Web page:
I’m often asked about why I consider myself an anarchist by baffled colleagues and friends. I’m sure some of you can relate. Most people don’t really know what anarchism is, and I can’t really talk about theory because they won’t know any but the most famous names. That said, what I always end up talking about is labor, work, cooperation, and the rotten notions about work and business ethics in capitalist culture. If you read dagSeoul, you know I’m no individualist. I think the worst part of capitalist culture is its ability to convince members of society that they are free spirits who are embodied with specific skills that can be exploited for profit and social mobility as individuals better than in collaboration with others. I hate it when anarchists import this ethics of individuality into their politics.
We need a good critique of work–one that is not relegated to anarchist internet forums. Cooperation is a necessary part of work. We exchange our labor for much less than its worth. The exchange should provide benefits for less pay and increased production. Ideally, it does provide such benefits. I don’t need to explain what everyone knows: production has increased and continues to increase and workers are paid less, far less than they were, forty years ago, for doing the more work in, often, the same conditions. And the benefits? They’re now costs to be externalized as business owners make far more profits than they did decades ago.
Why work, why cooperate with employers and owners, when cooperation is a one-way street? We are taught, from childhood, that we must work. So, a vocal and forceful critique of work is necessary. It’s simple. We might wonder why no discourse, no conversation, no books are written about this. We have to know where to go to participate in the debate, and, to be frank, the pamphlets and theory is stale, and much of what is written about in online forums is shit.
I used to teach ethics for business majors as an adjunct in a philosophy department. It helped pay the bills and I got to lecture in philosophy, use that degree. BE USEFUL. It’s fucking everywhere, isn’t it? Anyway, I structured my course around the developing notions of the free market and ethics in capitalist society. Most people teach ethics for business majors by looking at ethical problems like the famous Ford Pintos that exploded when hit from behind case. I find that to be a silly way to teach ethics when the students, business majors though they are, don’t actually know what a market is and how it came to be defined the way it popularly is defined.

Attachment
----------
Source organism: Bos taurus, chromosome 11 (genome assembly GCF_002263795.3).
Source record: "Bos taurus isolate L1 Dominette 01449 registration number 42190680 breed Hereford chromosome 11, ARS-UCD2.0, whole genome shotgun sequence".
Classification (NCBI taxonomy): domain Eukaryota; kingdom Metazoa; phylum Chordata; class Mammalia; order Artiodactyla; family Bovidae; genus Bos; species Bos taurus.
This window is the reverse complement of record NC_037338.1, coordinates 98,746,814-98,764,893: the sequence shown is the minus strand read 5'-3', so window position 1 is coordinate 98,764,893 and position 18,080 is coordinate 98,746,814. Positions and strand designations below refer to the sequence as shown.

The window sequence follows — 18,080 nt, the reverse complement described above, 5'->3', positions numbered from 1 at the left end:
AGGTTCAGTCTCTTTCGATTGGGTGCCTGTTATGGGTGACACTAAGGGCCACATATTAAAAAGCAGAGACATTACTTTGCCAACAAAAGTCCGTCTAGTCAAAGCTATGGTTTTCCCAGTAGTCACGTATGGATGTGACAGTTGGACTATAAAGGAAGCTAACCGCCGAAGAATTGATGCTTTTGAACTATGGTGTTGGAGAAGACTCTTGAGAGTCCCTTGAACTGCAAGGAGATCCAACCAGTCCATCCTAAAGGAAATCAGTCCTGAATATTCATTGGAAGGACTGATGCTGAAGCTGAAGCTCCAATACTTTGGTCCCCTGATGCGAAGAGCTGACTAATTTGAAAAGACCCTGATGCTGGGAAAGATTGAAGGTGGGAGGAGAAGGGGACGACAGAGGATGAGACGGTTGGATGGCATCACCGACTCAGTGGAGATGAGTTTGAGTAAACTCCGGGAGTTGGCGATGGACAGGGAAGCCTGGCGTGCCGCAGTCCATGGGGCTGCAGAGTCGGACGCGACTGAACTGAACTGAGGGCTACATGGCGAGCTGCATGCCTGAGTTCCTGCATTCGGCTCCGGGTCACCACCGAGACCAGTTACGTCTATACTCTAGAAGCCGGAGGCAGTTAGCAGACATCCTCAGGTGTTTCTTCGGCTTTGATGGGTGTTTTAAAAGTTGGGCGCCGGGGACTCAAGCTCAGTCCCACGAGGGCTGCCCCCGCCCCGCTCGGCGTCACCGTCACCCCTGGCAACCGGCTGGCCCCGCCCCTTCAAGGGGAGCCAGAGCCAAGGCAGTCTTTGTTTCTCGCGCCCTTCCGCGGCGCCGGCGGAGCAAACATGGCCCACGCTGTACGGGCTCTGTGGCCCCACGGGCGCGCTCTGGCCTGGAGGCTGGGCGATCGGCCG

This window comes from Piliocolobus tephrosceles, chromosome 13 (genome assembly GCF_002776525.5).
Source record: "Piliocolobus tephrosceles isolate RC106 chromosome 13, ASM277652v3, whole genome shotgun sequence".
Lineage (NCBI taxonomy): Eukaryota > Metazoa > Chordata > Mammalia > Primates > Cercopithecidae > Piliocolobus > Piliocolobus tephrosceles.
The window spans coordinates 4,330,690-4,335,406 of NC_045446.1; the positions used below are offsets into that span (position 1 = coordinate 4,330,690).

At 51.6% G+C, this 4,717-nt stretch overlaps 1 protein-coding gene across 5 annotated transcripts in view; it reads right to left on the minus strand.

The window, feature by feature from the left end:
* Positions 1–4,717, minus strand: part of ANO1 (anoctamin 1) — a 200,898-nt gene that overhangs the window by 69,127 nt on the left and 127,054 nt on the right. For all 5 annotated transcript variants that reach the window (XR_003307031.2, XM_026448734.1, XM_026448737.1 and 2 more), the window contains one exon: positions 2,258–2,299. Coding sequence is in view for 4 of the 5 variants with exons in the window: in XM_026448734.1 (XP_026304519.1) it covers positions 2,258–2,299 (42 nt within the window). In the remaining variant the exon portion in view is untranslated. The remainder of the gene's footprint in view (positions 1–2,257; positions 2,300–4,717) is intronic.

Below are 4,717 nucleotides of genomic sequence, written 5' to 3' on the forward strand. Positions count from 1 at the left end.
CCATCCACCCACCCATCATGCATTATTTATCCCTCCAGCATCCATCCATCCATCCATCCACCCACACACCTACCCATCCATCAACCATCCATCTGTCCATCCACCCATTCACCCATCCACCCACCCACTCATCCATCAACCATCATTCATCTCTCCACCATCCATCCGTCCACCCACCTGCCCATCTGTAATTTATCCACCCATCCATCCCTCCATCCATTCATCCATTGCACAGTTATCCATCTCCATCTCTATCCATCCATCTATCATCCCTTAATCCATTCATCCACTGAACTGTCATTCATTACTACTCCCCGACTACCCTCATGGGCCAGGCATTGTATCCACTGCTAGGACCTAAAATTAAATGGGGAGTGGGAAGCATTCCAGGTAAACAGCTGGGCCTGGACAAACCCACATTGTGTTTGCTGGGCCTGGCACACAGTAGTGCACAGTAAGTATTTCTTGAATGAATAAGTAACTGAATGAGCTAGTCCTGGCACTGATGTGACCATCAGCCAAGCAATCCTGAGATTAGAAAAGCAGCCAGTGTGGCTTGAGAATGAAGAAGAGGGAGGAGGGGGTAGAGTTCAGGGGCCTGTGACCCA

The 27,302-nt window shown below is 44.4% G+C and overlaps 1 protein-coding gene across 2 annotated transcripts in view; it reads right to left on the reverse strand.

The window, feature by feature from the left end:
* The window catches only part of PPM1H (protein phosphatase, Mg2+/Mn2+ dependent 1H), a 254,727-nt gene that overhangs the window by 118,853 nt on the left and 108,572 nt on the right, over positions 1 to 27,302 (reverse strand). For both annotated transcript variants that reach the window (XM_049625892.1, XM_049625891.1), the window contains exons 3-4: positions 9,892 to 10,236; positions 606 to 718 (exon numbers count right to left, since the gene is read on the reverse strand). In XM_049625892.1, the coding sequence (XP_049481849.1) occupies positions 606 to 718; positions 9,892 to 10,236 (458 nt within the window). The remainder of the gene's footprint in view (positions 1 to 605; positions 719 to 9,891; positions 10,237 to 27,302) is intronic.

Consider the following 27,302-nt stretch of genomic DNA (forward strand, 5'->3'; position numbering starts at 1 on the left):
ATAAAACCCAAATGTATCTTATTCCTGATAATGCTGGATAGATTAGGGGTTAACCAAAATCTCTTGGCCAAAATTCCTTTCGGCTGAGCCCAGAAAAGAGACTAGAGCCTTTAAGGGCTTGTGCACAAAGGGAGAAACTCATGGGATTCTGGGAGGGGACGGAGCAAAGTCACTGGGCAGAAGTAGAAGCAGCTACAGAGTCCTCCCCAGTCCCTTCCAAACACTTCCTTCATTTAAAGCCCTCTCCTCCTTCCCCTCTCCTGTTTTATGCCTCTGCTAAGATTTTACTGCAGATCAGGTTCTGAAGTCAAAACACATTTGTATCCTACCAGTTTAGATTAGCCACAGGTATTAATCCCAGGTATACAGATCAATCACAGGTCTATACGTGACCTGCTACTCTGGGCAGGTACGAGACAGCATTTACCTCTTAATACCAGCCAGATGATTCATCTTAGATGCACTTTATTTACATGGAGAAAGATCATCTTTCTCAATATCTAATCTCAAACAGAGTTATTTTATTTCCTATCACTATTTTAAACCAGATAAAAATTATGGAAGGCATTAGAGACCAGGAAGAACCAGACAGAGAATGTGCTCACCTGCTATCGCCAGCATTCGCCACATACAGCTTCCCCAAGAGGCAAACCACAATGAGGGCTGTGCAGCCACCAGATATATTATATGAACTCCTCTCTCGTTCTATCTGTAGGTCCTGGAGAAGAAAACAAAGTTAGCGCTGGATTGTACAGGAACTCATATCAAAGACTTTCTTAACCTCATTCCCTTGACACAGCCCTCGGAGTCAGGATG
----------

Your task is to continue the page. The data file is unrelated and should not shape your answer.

We read important texts about the nature of markets; we read philosophers, like Kant, who are responsible for framing Nature as an entity that has a special destiny for humans and our cities; we read about what it means to define business and how it’s different from work. We also read in the source material for what has become the common understanding of the individual. It will surprise many of you to learn that this did not mean reaching back to pre-modern philosophy and reading through The Enlightenment™. I spent a lot of time with students talking about Samuel Smiles and the formation of what we now refer to as family values and what were in the Victorian era called perennial virtues.
We must remember that the notions about self-help began as a public education about emerging bourgeois virtues about moderation that were meant to organize the working and middle classes–and get the working classes to struggle for sober and Christian upward mobility and the middle classes to participate in charity and public work for free as they struggle to become members of the employing classes. Thatcher and Reagan are important. They took the bourgeois virtues, with help from conservative intellectuals in the UK and US, and transformed them into transcendant values. They took ethics education about moderation and commonality, found in much Protestant culture, and bleached from it the commonality.
This is supposed to be a quick note, so I’ll just leave it at this. It’s ridiculous to continue to work for something–in this case, an ideal–we know is a fiction. It’s irrational to support an employment culture that insists the powerful employing classes are permitted to externalize the costs of cooperation by insisting, via contracts, that the employed classes bear the burden of externalization. It’s irrational to support this culture and call it a culture of cooperation. Upward mobility no longer exists.
If you have inherited your wealth, and many of you reading this are going to inherit, you need to think about this. Especially, all you bloggers who like to write about oppression. We don’t get to pick and choose the oppressions we focus on. We live in market societies. Proper intersectionality will always demand that class be a primary part of any discussion about anything else because under capitalist culture, we are first and formally organized into employing and employed classes under a system of formerly bourgeois virtues that have been fully institutionalized as pragmatic and universal values. It’s white supremacist, patriarchal capitalism. All three together. And its values are the bedrock of your inheritances. However, I’m also annoyed at all the anarchist insistence that we can maintain an individualist approach to struggle and succeed. What we need is class struggle and revolution. I’m firm about this.